Pain, often in the epigastric area and radiating to the back, after a large meal or excess alcohol consumption is the usual presenting symptom. Pain is caused by the swelling and stretching of the pancreatic duct. Pain may be severe.
Vomiting and nausea may accompany an attack of pancreatitis. The patient appears ill.
Blood analysis typically demonstrates elevated levels of serum amylase and lipase.
Hyperglycemia and hyperlipidemia are common during an acute attack.
Increased white blood cell count occurs with the inflammation and rises further with infection.
Decreased blood pressure and cardiovascular shock may develop with a severe attack as a result of the systemic release of inflammatory mediators.
A pancreatic abscess may occur if the pancreas becomes infected. Necrosis of the tissue may be widespread. Hemorrhage, circulatory collapse, and sepsis may follow.
Withholding of food and fluids reduces pancreatic secretions.
Fluids are given intravenously to maintain blood volume and pressure.
Narcotics, usually meperidine (Demerol), are administered to relieve pain. Morphine, which may cause spasm of the sphincter of Oddi, is not used.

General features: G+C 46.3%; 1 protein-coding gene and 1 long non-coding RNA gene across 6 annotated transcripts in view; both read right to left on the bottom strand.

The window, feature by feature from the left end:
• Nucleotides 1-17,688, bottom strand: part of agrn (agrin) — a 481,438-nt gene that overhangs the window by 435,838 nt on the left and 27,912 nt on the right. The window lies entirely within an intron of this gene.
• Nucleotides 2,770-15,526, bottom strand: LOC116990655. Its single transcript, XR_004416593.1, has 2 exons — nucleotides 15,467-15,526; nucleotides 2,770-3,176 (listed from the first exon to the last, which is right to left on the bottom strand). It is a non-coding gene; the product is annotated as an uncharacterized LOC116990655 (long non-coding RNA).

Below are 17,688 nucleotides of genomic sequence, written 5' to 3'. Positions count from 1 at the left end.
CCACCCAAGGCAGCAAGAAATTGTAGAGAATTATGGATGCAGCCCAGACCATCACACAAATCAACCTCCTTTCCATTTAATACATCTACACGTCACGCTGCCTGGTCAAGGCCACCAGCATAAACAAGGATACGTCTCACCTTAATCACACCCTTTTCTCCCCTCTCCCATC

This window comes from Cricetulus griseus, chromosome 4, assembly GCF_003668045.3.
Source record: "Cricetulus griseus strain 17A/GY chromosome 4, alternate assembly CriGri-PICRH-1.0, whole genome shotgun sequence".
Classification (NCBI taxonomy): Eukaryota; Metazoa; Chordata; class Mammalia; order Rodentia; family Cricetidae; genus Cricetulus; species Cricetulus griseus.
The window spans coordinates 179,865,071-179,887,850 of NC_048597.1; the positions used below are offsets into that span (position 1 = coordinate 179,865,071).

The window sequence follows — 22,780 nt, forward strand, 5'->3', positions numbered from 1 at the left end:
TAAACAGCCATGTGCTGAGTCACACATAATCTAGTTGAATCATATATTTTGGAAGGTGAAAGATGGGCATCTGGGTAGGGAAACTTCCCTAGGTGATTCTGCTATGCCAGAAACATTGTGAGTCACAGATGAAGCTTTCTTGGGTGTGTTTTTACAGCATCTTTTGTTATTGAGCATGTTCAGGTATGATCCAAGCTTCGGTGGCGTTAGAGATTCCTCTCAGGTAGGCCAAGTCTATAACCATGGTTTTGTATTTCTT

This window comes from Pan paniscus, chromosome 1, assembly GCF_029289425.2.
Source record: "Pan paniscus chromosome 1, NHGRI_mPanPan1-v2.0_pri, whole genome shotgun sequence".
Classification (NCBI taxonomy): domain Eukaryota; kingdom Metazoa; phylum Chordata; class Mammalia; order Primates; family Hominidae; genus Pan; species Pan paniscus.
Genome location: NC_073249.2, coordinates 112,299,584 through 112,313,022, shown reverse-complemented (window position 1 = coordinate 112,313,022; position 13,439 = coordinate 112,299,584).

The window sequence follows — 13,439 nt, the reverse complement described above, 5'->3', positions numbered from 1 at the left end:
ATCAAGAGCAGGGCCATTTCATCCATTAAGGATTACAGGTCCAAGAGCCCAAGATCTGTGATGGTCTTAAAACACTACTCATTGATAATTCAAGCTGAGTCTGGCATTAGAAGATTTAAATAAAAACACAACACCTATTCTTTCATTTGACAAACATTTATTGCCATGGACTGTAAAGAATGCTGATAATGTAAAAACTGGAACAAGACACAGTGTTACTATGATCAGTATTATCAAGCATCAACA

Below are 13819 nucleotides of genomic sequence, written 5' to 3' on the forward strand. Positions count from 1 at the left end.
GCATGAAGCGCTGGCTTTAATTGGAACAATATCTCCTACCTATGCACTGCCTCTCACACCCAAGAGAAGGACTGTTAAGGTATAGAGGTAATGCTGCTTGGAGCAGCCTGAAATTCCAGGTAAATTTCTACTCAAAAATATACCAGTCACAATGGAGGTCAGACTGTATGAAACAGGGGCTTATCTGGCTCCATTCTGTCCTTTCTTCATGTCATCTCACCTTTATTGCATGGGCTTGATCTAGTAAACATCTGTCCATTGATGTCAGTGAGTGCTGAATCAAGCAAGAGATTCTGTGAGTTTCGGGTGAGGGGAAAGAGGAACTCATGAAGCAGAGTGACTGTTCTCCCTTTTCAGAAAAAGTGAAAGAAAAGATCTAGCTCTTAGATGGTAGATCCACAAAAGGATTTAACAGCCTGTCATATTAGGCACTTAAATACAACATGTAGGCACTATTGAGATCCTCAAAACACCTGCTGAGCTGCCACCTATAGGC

Pancreatic cancer is a relatively common cancer in the U. S. The cause of pancreatic cancer is unknown, but it may develop from either exocrine or endocrine cells. Cancers of the exocrine cells of the small pancreatic ducts are most common and lead to blockage of the ducts.
These tumors frequently penetrate the pancreas and invade surrounding tissue. Metastasis via the portal vein or lymphatic system is common and rapid.
Pancreatic cancer may be asymptomatic (until advanced) or may be associated with vague complaints of aversion to food. Pain may be an early complaint or may occur only with advanced disease.
Advanced disease is associated with jaundice, severe pain, and pronounced weight loss. Metastases to the brain and lung are common. Mortality is nearly 100% within less than 5 years.
Laparotomy (penetration of the abdomen with a fiberoptic tool for visualization and sampling) can confirm the diagnosis.
Ultrasound and computed tomography (CT scan) may be used.
Surgery to relieve pain may include bypass of the blocked ducts.